Ellen G. White Writings

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Ellen G. White: The Early Years: 1827-1862 (vol. 1), Page 127

Chapter 8—(1847-1848) Laying the Foundations

The month of April, 1847, marked James White's first major publishing accomplishment—the issuance of a twenty-four-page pamphlet that he titled A Word to the “Little Flock.” The type was small and the margins narrow, yielding a page with twice the normal content of a book page of today.

Just a year earlier, on April 6, 1846, he had arranged for the broadside publication of Ellen's first vision—a single large sheet printed on one side only. Two hundred and fifty copies were struck off in Portland, Maine. H. S. Gurney, blacksmith of Fairhaven, Massachusetts, shared the printing costs. It carried the significant title “To the Little Remnant Scattered Abroad.” A little more than two of the three columns were given to Ellen's first vision. Half of the third column was devoted to the vision of mid-February, 1845, concerning the heavenly sanctuary and the events at the end of the 2300 days (Early Writings, 54-56).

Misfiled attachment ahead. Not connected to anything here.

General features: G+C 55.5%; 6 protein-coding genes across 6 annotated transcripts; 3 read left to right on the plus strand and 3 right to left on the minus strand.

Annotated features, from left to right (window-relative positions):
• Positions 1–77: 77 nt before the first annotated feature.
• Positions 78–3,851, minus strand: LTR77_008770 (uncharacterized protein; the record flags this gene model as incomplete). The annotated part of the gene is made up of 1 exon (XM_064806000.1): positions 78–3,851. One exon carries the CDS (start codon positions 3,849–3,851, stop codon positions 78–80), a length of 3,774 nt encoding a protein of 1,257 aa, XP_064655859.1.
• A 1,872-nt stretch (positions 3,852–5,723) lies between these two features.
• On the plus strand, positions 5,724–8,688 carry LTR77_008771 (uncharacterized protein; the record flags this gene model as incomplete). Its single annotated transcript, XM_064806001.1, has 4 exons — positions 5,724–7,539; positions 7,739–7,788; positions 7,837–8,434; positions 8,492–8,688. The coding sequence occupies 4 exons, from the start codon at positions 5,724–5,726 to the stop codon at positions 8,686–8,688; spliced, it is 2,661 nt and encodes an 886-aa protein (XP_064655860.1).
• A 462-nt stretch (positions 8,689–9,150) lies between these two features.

Very clearly, A Word to the “Little Flock” represented the joint ministry of both James and Ellen. James had written several articles for publication in Crosier's short-lived Day-Dawn, but by the time they were ready, that paper had ceased publication. So after talking with the Howlands and some others, he decided to present the materials in pamphlet form. In his opening paragraph he explained:

I wish to call the attention of the “little flock” to those things which will very soon take place on this earth.—A Word to the Little Flock, 1.

He quoted Bible prophecy and then called attention to distressing world conditions, particularly famine and financial

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